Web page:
I’ve been using the Windows 8 Developer Preview for just over one week and felt it was a good time to provide an update on my first impressions.
Microsoft have attempted to achieve the impossible, one single operating system that delivers an exceptional user experience for both the desktop and tablet paradigm. This is actually not the first time they have attempted this feat, as in 2002 Microsoft released a tablet edition of Windows XP.
The idea behind Windows XP Tablet Edition was that it would have all the features of the traditional Windows desktop (working with the standard keyboard and mouse), while having specific customisations for tablet usage, such as being touch enabled. Unfortunately anyone that actually used one of these tablets will know that the experience was horrible. The main issue was that all of the menus and icons were designed for the mouse pointer, therefore attempting to use touch was extremely frustrating and at times impossible. As a result most people that bought a Windows XP tablet would inevitably end up reverting back to the keyboard and mouse. Despite the tablet’s obvious short comings and poor sales, Microsoft continue to attempt to sell Windows based tablets right up to today, where they have only managed to achieve moderate success in very specific markets, such as corporate sales.
I had hoped that Microsoft would have learnt from the past ten years, but it looks like they are about to make the same mistakes again. The main difference this time is that they have re-built Windows with touch as the primary human interface device. The Start Screen is an obvious example of this, where it has large tiles that are easy to navigate using your finger.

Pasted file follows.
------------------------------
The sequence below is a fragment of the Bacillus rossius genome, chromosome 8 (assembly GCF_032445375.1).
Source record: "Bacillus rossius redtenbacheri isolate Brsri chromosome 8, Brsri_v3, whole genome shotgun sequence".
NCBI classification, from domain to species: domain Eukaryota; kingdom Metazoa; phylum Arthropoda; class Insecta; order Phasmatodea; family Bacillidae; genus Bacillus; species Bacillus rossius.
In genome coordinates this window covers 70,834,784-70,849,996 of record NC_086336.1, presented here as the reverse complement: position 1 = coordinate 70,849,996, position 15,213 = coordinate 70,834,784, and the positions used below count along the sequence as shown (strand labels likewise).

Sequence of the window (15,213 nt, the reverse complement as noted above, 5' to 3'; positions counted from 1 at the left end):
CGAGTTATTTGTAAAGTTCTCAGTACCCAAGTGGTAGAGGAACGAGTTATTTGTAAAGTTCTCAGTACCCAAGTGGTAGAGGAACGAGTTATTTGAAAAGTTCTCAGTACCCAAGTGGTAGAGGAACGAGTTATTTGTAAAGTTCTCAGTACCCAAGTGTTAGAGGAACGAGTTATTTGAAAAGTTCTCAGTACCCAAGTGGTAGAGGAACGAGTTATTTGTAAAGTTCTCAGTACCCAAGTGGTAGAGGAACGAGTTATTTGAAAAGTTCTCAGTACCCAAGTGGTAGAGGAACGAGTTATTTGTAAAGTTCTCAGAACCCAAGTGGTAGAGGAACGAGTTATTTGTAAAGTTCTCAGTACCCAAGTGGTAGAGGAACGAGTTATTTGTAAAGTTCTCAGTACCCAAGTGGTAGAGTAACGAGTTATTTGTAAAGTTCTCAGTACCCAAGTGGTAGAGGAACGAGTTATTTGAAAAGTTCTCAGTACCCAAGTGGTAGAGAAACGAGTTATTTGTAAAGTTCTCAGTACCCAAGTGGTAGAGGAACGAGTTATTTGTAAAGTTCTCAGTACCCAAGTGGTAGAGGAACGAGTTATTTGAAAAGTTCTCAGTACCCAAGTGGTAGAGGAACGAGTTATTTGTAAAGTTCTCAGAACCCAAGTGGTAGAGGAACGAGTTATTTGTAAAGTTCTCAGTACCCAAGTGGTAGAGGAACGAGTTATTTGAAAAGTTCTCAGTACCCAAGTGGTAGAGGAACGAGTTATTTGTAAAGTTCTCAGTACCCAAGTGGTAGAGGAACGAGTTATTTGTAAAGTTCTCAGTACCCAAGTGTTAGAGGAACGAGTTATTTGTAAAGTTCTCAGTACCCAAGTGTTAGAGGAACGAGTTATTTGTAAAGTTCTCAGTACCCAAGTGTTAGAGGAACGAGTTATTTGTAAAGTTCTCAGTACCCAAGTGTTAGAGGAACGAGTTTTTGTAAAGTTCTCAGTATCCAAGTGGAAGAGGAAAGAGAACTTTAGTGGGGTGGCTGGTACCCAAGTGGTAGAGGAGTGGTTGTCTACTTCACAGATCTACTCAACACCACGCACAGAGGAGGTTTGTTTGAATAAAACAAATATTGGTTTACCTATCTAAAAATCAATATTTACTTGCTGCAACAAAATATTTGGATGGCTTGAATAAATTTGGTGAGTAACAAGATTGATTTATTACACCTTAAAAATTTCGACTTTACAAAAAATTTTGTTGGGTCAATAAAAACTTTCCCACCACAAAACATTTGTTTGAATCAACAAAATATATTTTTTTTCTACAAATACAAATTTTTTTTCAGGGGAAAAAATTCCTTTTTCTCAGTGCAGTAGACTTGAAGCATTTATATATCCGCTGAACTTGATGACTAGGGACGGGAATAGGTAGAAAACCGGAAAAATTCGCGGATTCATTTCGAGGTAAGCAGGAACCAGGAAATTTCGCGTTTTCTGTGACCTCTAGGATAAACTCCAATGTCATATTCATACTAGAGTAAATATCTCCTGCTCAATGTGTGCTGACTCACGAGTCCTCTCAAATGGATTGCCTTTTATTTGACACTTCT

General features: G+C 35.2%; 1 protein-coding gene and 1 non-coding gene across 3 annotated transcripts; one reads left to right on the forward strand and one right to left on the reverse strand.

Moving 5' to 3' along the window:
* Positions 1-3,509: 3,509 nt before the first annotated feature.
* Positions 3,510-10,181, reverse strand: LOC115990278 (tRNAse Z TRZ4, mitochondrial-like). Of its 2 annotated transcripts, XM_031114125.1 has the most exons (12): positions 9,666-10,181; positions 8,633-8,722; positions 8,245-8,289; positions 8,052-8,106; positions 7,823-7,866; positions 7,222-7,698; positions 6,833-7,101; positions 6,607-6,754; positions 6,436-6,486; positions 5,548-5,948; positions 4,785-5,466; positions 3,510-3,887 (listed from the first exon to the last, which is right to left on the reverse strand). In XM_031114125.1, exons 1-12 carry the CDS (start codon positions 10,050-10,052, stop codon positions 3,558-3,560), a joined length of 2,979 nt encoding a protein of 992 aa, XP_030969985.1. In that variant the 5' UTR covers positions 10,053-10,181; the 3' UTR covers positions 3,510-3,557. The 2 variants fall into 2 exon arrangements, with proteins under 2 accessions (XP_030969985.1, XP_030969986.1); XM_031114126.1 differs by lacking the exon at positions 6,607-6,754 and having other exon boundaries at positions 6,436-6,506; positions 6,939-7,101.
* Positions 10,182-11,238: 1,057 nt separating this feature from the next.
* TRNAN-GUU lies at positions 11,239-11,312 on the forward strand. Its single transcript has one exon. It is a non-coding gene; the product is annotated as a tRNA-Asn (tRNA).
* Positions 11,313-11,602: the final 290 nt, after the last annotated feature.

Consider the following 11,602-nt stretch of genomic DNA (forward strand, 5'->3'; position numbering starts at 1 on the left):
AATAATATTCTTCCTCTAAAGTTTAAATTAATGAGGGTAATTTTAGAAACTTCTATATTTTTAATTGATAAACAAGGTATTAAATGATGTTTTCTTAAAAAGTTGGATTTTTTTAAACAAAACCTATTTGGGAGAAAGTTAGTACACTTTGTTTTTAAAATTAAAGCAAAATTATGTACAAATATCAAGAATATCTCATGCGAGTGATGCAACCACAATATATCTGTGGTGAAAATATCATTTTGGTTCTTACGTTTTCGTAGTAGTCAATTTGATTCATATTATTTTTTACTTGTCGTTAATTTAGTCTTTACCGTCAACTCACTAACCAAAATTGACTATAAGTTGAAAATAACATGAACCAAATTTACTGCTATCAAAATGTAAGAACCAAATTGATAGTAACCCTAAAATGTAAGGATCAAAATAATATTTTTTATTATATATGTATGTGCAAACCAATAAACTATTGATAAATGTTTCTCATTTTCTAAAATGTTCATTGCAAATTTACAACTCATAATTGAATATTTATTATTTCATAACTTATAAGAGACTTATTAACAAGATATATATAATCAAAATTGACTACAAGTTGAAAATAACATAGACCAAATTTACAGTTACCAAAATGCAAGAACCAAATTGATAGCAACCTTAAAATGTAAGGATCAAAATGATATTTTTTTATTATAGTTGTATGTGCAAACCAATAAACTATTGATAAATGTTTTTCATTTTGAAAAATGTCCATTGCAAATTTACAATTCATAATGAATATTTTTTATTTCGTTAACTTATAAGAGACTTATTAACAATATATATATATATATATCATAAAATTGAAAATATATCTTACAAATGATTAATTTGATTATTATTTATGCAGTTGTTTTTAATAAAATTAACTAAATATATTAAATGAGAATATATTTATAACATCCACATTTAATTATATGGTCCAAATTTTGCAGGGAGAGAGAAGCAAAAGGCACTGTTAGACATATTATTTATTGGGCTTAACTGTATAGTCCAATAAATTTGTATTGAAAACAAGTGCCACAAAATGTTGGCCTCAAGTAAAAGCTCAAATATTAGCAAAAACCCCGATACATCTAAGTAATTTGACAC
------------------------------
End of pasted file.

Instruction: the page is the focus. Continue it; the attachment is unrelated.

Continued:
This works great for touch and I love the “Metro Style” user interface, but the problems start when you switch back to the traditional desktop, as Microsoft have seen fit to remove the Start Menu and replace it with the Start Screen. Therefore even when using a keyboard and mouse, which works well for the traditional desktop, you are constantly forced to switch to the Start Screen to search for documents and open new applications. This not only results in a shocking change of user interface, but also a sub-optimal experience when attempting to use the keyboard and mouse with the large tiles on the Start Screen. When you consider this experience, it is actually very similar to the Windows XP Tablet Edition issue, except this time it’s the keyboard and mouse that becomes frustrating to use.
This does not even take into consideration the developers who now have the horrendous prospect of having to design applications that will work for both the keyboard & mouse and touch! I guarantee that this will be a nightmare, resulting applications favoring one style and delivering a sub-standard experience for the other.
So are Microsoft about to alienate 90% of the worlds Windows users by reducing the usability of the keyboard and mouse? In my opinion, if Windows 8 does not change, then the answer is yes.
To conclude, if I had to sum up the Windows 8 Developer Preview in one word it would be “confused”. This is because Windows 8 is confusing to use, as you have to constantly switch between the traditional desktop and the Metro Style user interface. It is also confusing why Microsoft believe we must have one operating system for both the keyboard & mouse and touch? Why not have two distinct operating systems that are both built from the same core. Would that not be simpler for the users and developers, as well as preserve Microsoft’s existing customer base, which I honestly believe they run the risk of losing with their “one operating system to rule them all” strategy.